BY Masego Madzwamuse —
It was one cold morning in June, and as listened to my youngest daughter get ready for her online class, I had no reason to believe that anything would be different from all the other days. Our street was quiet, I had just settled down with a cup of coffee to prepare for the day ahead. And suddenly there I was at 9:30 am in my living room, begging three armed men to take whatever they wanted but please spare our lives.
Nothing can prepare you for an armed robbery, and no amount of money can ever replace the most valuable thing that they take – your sense of peace and calm. Intellectually, I thought I understood inequalities and their connection to violence because I had spent years thinking about it and giving speeches as the CEO of the Southern African Trust, a nonprofit that works with poor communities across Southern Africa on a variety of issues, including poverty. But I wasn’t ready for how profoundly a personal experience can change everything. I haven’t stopped thinking about those young men. Who were they? What made them so desperate they committed a crime in broad daylight? Would they have invaded our home if it weren’t for the social and economic impacts of lockdown and COVID-19 restrictions?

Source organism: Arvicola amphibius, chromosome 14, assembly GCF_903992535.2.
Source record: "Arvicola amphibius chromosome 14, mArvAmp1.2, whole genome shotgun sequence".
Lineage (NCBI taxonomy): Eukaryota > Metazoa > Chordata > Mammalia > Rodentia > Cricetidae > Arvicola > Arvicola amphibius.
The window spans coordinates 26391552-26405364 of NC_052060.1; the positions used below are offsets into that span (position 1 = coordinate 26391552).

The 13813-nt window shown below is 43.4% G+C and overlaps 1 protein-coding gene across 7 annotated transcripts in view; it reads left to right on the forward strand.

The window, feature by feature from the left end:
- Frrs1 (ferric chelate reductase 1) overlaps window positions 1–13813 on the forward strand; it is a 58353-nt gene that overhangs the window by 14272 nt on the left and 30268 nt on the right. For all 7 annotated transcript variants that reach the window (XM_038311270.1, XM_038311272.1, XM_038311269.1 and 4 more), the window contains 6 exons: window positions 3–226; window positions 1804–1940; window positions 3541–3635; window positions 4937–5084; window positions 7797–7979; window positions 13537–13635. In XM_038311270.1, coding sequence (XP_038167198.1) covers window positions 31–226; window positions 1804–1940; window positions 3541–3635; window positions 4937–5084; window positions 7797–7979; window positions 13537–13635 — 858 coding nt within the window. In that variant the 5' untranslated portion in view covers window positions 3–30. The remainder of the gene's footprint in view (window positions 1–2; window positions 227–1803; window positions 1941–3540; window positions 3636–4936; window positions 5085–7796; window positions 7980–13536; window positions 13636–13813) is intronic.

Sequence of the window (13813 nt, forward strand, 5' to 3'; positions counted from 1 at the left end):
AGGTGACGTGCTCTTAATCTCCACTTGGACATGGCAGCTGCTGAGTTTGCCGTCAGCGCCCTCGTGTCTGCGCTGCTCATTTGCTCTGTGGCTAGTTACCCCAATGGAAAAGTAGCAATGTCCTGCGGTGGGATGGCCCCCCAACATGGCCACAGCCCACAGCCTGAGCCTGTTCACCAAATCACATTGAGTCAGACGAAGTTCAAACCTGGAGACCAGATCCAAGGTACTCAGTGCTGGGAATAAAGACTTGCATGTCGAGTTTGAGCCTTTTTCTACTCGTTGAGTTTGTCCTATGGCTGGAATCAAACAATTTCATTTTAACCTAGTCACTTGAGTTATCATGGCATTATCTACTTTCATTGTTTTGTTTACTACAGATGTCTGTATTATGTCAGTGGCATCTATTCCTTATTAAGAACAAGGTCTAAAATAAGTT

The sad reality is in South Africa this incident could have happened at any time. COVID-19 simply worsened a pre-existing problem. South Africa has the highest wealth inequality rates in the world and notably high levels of violent crime linked to poverty, unemployment and disparities between the poor and the rich that have only been aggravated by the pandemic. During the COVID lockdown, the country passed 30.1% unemployment in the first quarter of 2020 against the backdrop of an all-time high number of 7.1 million unemployed people, most of whom are young. Food insecurity in South Africa is at its highest, more and more people are increasingly desperate.